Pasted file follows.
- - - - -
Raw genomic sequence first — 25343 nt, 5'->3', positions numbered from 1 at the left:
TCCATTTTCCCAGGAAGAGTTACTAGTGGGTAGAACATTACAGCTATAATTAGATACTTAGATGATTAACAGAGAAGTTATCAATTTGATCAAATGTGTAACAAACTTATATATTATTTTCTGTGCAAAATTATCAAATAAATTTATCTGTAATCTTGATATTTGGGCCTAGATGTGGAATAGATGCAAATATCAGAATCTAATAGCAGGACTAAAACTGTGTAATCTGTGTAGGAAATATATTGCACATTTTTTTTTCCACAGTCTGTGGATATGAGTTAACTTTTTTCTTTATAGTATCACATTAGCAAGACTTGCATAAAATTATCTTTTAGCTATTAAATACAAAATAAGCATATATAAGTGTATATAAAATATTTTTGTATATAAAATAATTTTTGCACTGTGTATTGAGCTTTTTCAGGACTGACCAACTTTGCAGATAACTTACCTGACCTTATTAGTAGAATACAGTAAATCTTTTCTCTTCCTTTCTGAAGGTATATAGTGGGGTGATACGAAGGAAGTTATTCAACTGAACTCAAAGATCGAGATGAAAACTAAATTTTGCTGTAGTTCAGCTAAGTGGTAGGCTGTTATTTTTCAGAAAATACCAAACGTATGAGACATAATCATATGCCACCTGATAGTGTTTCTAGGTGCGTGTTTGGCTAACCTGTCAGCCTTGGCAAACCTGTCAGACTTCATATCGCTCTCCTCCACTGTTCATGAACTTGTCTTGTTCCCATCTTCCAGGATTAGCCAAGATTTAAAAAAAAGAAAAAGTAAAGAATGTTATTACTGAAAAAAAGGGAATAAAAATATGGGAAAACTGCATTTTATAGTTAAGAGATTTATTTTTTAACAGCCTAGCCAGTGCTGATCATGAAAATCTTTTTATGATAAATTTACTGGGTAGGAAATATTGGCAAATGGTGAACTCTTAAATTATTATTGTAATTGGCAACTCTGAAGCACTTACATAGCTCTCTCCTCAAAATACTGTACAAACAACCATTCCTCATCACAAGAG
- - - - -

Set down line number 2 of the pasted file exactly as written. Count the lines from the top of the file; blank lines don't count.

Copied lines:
TCCATTTTCCCAGGAAGAGTTACTAGTGGGTAGAACATTACAGCTATAATTAGATACTTAGATGATTAACAGAGAAGTTATCAATTTGATCAAATGTGTAACAAACTTATATATTATTTTCTGTGCAAAATTATCAAATAAATTTATCTGTAATCTTGATATTTGGGCCTAGATGTGGAATAGATGCAAATATCAGAATCTAATAGCAGGACTAAAACTGTGTAATCTGTGTAGGAAATATATTGCACATTTTTTTTTCCACAGTCTGTGGATATGAGTTAACTTTTTTCTTTATAGTATCACATTAGCAAGACTTGCATAAAATTATCTTTTAGCTATTAAATACAAAATAAGCATATATAAGTGTATATAAAATATTTTTGTATATAAAATAATTTTTGCACTGTGTATTGAGCTTTTTCAGGACTGACCAACTTTGCAGATAACTTACCTGACCTTATTAGTAGAATACAGTAAATCTTTTCTCTTCCTTTCTGAAGGTATATAGTGGGGTGATACGAAGGAAGTTATTCAACTGAACTCAAAGATCGAGATGAAAACTAAATTTTGCTGTAGTTCAGCTAAGTGGTAGGCTGTTATTTTTCAGAAAATACCAAACGTATGAGACATAATCATATGCCACCTGATAGTGTTTCTAGGTGCGTGTTTGGCTAACCTGTCAGCCTTGGCAAACCTGTCAGACTTCATATCGCTCTCCTCCACTGTTCATGAACTTGTCTTGTTCCCATCTTCCAGGATTAGCCAAGATTTAAAAAAAAGAAAAAGTAAAGAATGTTATTACTGAAAAAAAGGGAATAAAAATATGGGAAAACTGCATTTTATAGTTAAGAGATTTATTTTTTAACAGCCTAGCCAGTGCTGATCATGAAAATCTTTTTATGATAAATTTACTGGGTAGGAAATATTGGCAAATGGTGAACTCTTAAATTATTATTGTAATTGGCAACTCTGAAGCACTTACATAGCTCTCTCCTCAAAATACTGTACAAACAACCATTCCTCATCACAAGAG